Skip to Content

Heart Month: Cardiac Resynchronization Therapy Used to Treat Heart Rhythm Disorders

In Brief

  • Crozer-Keystone physicians are using Cardiac Resynchronization Therapy (CRT) to treat patients who have diminished heart function and need special pacemaker therapy to synchronize the pumping action of the heart.
  • The CRT device is similar in size, shape and weight to a pacemaker or implantable cardioverter defibrillator. It also uses a battery sealed within to provide necessary electrical impulses to keep the heart's pace synchronized.
  • The procedure to insert the CRT device normally takes two to three hours and patients are usually discharged the next day with minimal discomfort.

Crozer-Keystone physicians are using Cardiac Resynchronization Therapy (CRT) to treat patients who have diminished heart function and need special pacemaker therapy to synchronize the pumping action of the heart.

“In the normal heart, its electrical conduction system delivers impulses uniformly to keep the chambers pumping in synch,” says Scott Hessen, M.D., medical director of the Electrophysiology Laboratory at Crozer-Chester Medical Center. “Some patients with heart failure have electrical pathways that are damaged, so the heart muscle cannot pump blood efficiently throughout the circulatory system. For these patients, CRT offers a way to restore the efficiency of heart contraction, resulting in the heart pumping more blood with each beat.”

The CRT device is similar in size, shape and weight to a pacemaker or implantable cardioverter defibrillator. It also uses a battery sealed within to provide necessary electrical impulses to keep the heart’s pace synchronized. The device has three leads (right atrial, right ventricular and left ventricular) that synchronize ventricular contractions. The result is a more efficient heart, and more importantly, a better quality of life for patients.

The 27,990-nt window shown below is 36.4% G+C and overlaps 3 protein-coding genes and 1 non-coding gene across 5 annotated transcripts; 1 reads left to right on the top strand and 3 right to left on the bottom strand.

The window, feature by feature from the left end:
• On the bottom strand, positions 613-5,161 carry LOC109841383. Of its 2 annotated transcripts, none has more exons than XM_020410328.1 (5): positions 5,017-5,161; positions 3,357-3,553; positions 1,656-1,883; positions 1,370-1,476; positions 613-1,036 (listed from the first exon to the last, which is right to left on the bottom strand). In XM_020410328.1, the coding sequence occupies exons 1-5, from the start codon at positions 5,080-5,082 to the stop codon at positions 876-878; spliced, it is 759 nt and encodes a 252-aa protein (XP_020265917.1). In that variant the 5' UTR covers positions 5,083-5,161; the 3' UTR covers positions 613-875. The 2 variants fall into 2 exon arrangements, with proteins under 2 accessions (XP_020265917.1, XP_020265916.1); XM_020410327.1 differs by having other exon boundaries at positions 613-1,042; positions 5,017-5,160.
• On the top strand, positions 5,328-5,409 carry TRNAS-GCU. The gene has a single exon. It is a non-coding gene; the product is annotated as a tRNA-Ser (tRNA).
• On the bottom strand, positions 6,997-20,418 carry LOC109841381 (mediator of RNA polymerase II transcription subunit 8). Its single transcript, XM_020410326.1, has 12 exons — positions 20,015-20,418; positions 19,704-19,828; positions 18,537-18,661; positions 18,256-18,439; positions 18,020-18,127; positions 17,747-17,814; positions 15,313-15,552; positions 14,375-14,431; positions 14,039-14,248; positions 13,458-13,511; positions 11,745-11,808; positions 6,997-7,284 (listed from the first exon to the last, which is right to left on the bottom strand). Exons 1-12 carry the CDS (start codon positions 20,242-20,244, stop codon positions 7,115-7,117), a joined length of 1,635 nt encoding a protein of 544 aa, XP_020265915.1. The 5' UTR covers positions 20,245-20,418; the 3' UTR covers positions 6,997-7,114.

According to Hessen, CRT is not for all heart failure patients. “About one out of every three heart failure patients will benefit from CRT. It can make a remarkable difference in their lives. In many ways, CRT acts like a tune-up for a car. The engine won’t have more cylinders, but it is more efficient, which results in better performance,” Hessen says.

Physicians have found that cardiac resynchronization therapy can offer patients a number of benefits. Some of these benefits include:

  • Improved quality of life
  • Increased exercise capacity
  • Reduction in hospitalization for heart failure
  • Reduction in mortality rates. 

“CRT allows the heart to pump and circulate blood in a more efficient manner without using additional energy,” says Ancil Jones, M.D., chief of the Division of Cardiology at Crozer-Chester Medical Center. “Although CRT cannot reverse the damage done to the heart, it can help to alleviate the most troublesome symptoms of heart failure and synchronize heart rhythm disorders.”

The procedure to insert the CRT device normally takes two to three hours. Patients are usually discharged the next day with minimal discomfort.

Patients should be aware that heart rhythm disorders are caused by many different types of heart disease.

“Many life-threatening ventricular arrhythmias (heart rhythm disorders) are caused by structural abnormalities of the heart, specifically coronary artery disease, myocardial infarction, or advanced valvular heart disease,” adds Jones. “The end result of these conditions is scarring of heart muscle, which sets up the substrate enabling these arrhythmias. Other arrhythmias, such as atrial fibrillation, can also be caused by common conditions such as hypertension, sleep apnea or diabetes.”

To learn more about Crozer-Keystone cardiac services, visit http://ckheart.crozer.org. To request an appointment with a Crozer-Keystone cardiologist, call 1-866-95-PULSE (1-866-957-8573) or visit http://ckheart.crozer.org.

Contact Us

Crozer-Keystone Health System

Grant Gegwich, Vice President

Phone: 610-447-6316
Fax: 610-447-2015
Pager: 610-604-1728

Crozer-Chester Medical Center

Grant Gegwich, Vice President

Phone: 610-447-6316
Fax: 610-447-2015
Pager: 610-604-1728

Kate Stier, Director

Phone: 610-447-6314
Fax: 610-447-2015
Pager: 610-541-3130

Community Hospital

Grant Gegwich, Vice President

Phone: 610-447-6316
Fax: 610-447-2015
Pager: 610-604-1728

Kate Stier,  Director

Phone: 610-447-6314
Fax: 610-447-2015
Pager: 610-541-3130

Springfield Hospital

Grant Gegwich, Vice President

Phone: 610-447-6316
Fax: 610-447-2015
Pager: 610-604-1728

Kate Stier,  Director

Phone: 610-447-6314
Fax: 610-447-2015
Pager: 610-541-3130

Healthplex Sports Club

Grant Gegwich, Vice President

Phone: 610-447-6316
Fax: 610-447-2015
Pager: 610-604-1728

Kate Stier, Director

Phone: 610-447-6314
Fax: 610-447-2015
Pager: 610-541-3130

Delaware County Memorial Hospital

Mary Wascavage
Director of Public Relations and Marketing

Phone: 610-284-8619
Fax: 610-284-8606
Pager: 610-318-0861

Taylor Hospital

Mary Wascavage, Director

Phone: 610-284-8619
Fax: 610-284-8606
Pager: 610-318-0861